Gold prices struck a three-month high last week even as physical demand, which is a major driver for gold prices, remained weak. Prices have been boosted partly by concerns over geopolitical tensions in Iraq and Ukraine. Another factor that helped gold prices last week was inflows into the world's largest gold-backed exchange-traded fund. Indeed, the second factor is important, as it highlights robust investor demand even as the Federal Reserve continues to ease its bond purchases.

Gold prices near three-month high
Gold prices hovered around a three-month high last week. On Tuesday, prices touched $1,332.10 an ounce. In early trading on Thursday, spot gold prices were still trading at around $1,323.50 an ounce. The precious metal's performance this year has surprised market participants given that the Federal Reserve has been easing its bond purchases.

Indeed, the Fed has continued to reduce its bond purchases at each of its monetary policy meetings this year. And with the economy continuing to show signs of improvement, it is likely that the central bank will completely exit the bond-purchase program well before year-end. It was the Fed's bond purchases, known as quantitative easing, that had pushed gold prices to record high levels in recent years. However, the Fed last year indicated that it would start easing its bond purchases. Not surprisingly, the market sentiment turned bearish on gold, and the precious metal fell almost 30%.

Gold was expected to remain under pressure this year; however, prices have remained resilient so far. Stronger prices have also helped most gold mining stocks, which are up sharply year to date. Year-to-date, Goldcorp (NYSE:GG) shares have gained more than 33%. Shares of Barrick Gold (NYSE:ABX) have gained more than 7%, while Newmont Mining (NYSE:NEM) shares are up more than 10%.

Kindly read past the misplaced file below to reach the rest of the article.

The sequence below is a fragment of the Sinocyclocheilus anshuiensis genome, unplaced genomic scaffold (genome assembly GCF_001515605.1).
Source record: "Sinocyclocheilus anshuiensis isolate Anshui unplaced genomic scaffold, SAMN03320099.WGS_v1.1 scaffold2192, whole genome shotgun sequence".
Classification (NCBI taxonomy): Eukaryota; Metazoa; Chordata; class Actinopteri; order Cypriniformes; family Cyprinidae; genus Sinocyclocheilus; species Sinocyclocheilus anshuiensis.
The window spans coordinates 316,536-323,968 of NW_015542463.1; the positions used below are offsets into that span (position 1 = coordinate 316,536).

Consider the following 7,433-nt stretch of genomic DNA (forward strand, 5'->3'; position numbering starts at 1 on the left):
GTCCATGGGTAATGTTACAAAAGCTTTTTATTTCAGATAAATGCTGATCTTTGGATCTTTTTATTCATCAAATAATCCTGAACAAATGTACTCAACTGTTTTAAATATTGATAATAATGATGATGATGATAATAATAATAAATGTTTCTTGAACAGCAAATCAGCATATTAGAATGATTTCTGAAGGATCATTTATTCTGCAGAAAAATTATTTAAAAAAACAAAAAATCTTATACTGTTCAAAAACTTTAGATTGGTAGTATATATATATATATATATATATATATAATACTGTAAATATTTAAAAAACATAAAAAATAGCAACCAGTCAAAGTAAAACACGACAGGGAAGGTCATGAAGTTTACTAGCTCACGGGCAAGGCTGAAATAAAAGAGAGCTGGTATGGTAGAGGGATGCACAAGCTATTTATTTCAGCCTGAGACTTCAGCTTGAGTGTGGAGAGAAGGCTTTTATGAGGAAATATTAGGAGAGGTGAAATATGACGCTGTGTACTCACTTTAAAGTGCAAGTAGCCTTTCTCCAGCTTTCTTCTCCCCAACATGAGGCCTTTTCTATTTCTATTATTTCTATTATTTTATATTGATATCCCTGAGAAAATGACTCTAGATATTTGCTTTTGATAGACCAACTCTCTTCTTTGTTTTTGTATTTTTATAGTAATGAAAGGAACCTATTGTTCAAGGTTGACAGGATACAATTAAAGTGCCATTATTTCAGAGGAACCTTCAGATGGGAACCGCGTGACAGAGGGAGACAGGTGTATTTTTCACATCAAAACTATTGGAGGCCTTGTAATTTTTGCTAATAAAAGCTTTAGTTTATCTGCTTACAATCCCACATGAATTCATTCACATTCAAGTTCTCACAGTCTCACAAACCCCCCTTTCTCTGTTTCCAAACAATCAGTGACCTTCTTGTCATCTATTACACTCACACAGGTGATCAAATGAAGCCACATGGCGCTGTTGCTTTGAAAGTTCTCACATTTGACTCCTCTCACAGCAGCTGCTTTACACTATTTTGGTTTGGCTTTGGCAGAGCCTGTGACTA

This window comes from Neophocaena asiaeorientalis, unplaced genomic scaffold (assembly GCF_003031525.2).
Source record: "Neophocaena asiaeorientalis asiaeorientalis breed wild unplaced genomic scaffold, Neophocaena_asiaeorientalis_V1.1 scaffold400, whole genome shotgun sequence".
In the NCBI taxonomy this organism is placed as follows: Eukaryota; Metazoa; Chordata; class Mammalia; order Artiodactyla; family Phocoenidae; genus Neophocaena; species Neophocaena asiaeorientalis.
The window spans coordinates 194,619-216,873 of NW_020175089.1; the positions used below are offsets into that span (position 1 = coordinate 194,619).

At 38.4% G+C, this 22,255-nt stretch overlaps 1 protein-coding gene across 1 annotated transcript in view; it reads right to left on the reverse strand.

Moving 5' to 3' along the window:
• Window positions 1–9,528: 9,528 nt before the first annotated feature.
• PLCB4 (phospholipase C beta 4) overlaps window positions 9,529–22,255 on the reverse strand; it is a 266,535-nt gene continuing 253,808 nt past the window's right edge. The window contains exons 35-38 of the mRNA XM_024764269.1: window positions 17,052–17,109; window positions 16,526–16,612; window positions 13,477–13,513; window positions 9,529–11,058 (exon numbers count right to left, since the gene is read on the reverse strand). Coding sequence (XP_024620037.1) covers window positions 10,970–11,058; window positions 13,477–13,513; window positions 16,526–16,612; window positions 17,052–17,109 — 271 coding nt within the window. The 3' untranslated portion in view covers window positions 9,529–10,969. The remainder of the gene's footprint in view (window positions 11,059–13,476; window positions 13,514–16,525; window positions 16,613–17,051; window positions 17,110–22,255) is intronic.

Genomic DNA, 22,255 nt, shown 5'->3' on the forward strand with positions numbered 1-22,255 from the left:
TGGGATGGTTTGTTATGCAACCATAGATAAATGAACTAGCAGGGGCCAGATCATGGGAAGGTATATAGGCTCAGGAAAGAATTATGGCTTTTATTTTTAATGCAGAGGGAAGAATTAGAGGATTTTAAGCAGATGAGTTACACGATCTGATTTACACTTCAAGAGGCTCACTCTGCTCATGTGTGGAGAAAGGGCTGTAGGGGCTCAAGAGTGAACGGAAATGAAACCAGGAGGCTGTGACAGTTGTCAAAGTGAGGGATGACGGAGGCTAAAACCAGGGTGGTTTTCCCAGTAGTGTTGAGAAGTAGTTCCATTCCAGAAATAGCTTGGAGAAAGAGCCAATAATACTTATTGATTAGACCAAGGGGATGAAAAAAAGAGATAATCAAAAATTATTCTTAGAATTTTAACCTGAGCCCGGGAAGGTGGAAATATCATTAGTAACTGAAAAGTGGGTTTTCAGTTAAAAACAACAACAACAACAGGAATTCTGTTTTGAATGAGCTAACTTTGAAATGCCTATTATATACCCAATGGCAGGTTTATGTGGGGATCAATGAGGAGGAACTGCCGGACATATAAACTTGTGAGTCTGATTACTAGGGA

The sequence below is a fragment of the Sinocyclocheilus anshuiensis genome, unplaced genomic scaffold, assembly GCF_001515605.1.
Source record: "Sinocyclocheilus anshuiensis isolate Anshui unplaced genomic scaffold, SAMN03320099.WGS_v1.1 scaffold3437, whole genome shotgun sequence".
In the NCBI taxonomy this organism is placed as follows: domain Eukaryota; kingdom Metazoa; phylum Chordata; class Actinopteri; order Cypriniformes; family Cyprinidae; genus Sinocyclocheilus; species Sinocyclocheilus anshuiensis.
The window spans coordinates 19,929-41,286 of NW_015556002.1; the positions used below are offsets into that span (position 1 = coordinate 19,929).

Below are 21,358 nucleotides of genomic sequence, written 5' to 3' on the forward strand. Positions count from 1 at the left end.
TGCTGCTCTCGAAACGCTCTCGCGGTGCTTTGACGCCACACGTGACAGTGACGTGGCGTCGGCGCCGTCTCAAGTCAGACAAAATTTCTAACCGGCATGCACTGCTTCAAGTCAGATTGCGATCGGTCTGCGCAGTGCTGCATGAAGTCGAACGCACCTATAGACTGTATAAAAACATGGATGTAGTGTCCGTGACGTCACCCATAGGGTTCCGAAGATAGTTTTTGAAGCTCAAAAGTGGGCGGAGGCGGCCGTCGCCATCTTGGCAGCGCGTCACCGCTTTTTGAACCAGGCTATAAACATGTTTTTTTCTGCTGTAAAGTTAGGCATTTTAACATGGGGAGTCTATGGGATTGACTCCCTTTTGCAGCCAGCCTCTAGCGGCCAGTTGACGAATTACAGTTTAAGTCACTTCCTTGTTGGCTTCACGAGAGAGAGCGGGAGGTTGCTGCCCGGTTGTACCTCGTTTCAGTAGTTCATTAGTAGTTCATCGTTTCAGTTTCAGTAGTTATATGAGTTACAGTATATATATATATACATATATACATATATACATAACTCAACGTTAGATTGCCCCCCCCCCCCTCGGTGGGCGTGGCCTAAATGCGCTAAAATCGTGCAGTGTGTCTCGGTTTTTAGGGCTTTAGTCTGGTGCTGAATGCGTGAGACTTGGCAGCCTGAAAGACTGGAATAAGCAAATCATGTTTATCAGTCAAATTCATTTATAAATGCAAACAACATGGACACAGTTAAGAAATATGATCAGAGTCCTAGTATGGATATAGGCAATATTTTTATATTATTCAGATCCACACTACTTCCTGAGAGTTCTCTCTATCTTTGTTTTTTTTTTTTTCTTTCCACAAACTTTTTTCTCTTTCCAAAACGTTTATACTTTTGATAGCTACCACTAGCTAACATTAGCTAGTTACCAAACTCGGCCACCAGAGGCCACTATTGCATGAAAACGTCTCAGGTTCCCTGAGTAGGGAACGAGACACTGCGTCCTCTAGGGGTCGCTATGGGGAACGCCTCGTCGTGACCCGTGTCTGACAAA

Indeed, stronger gold prices have improved the outlook for gold miners. Miners have also been helped by the fact that gold prices seem to have found a floor. The main driver for gold prices in the absence of the Fed's quantitative easing has been physical demand. It was robust physical demand in Asia that prevented further losses in gold last year. As I have noted before, physical demand will be the key driver for gold prices going forward. However, last week's gains were not driven by strong physical demand. In fact, physical demand in Asia has been rather weak as prices have climbed.

Gold's ascent last week was helped partly by geopolitical tensions in Iraq and Ukraine, which boosted the precious metal's safe-haven appeal. Prices have also been supported by flows into the SPDR Gold Trust ETF, which is encouraging.

Flows into SPDR Gold Trust supporting prices
The SPDR Gold Trust, which is the world's largest gold-backed ETF, saw a 1.4% rise in its assets to 796.36 metric tons in the first two days of this month. This is the biggest two-day gain since November. The ETF had seen an outflow of 550 tons last year as gold prices tumbled.

Inflows into the SPDR Gold Trust suggest that investors are once again looking at the precious metal. The changing investor sentiment is a positive for gold prices. Along with the geopolitical concerns, it should provide some upside for gold prices. Stronger prices, though, would mean weakened physical demand.

Remain bullish on gold miners
Gold miners have been focused on reducing costs since last year as they look to adjust to the new pricing environment. Indeed, the first-quarter results reported by the likes of Goldcorp and Barrick were encouraging, as both companies saw a drop in their all-in sustaining costs. Both companies expect all-in sustaining costs to remain below $1,000 per ounce for the full year.

The outlook for gold miners has improved as the year has progressed. The latest development has further strengthened the bullish thesis on miners.

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Varun Chandan Arora has no position in any stocks mentioned. The Motley Fool has no position in any of the stocks mentioned. Try any of our Foolish newsletter services free for 30 days. We Fools may not all hold the same opinions, but we all believe that considering a diverse range of insights makes us better investors. The Motley Fool has a disclosure policy.

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